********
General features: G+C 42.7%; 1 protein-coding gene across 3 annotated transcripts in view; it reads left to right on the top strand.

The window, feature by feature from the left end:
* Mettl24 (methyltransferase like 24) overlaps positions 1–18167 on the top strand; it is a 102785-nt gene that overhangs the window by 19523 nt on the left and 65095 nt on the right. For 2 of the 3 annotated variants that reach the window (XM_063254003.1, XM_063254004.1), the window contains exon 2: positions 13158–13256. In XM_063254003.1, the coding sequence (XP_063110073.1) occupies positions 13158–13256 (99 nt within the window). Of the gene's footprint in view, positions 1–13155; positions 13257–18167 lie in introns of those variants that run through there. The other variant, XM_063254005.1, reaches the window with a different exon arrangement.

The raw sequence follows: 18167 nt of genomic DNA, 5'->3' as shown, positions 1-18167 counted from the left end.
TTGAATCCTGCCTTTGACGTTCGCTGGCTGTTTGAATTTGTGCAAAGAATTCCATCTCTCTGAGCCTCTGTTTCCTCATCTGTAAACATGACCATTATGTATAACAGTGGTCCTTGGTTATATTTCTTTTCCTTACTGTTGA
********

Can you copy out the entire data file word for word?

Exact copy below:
General features: G+C 42.7%; 1 protein-coding gene across 3 annotated transcripts in view; it reads left to right on the top strand.

The window, feature by feature from the left end:
* Mettl24 (methyltransferase like 24) overlaps positions 1–18167 on the top strand; it is a 102785-nt gene that overhangs the window by 19523 nt on the left and 65095 nt on the right. For 2 of the 3 annotated variants that reach the window (XM_063254003.1, XM_063254004.1), the window contains exon 2: positions 13158–13256. In XM_063254003.1, the coding sequence (XP_063110073.1) occupies positions 13158–13256 (99 nt within the window). Of the gene's footprint in view, positions 1–13155; positions 13257–18167 lie in introns of those variants that run through there. The other variant, XM_063254005.1, reaches the window with a different exon arrangement.

The raw sequence follows: 18167 nt of genomic DNA, 5'->3' as shown, positions 1-18167 counted from the left end.
TTGAATCCTGCCTTTGACGTTCGCTGGCTGTTTGAATTTGTGCAAAGAATTCCATCTCTCTGAGCCTCTGTTTCCTCATCTGTAAACATGACCATTATGTATAACAGTGGTCCTTGGTTATATTTCTTTTCCTTACTGTTGA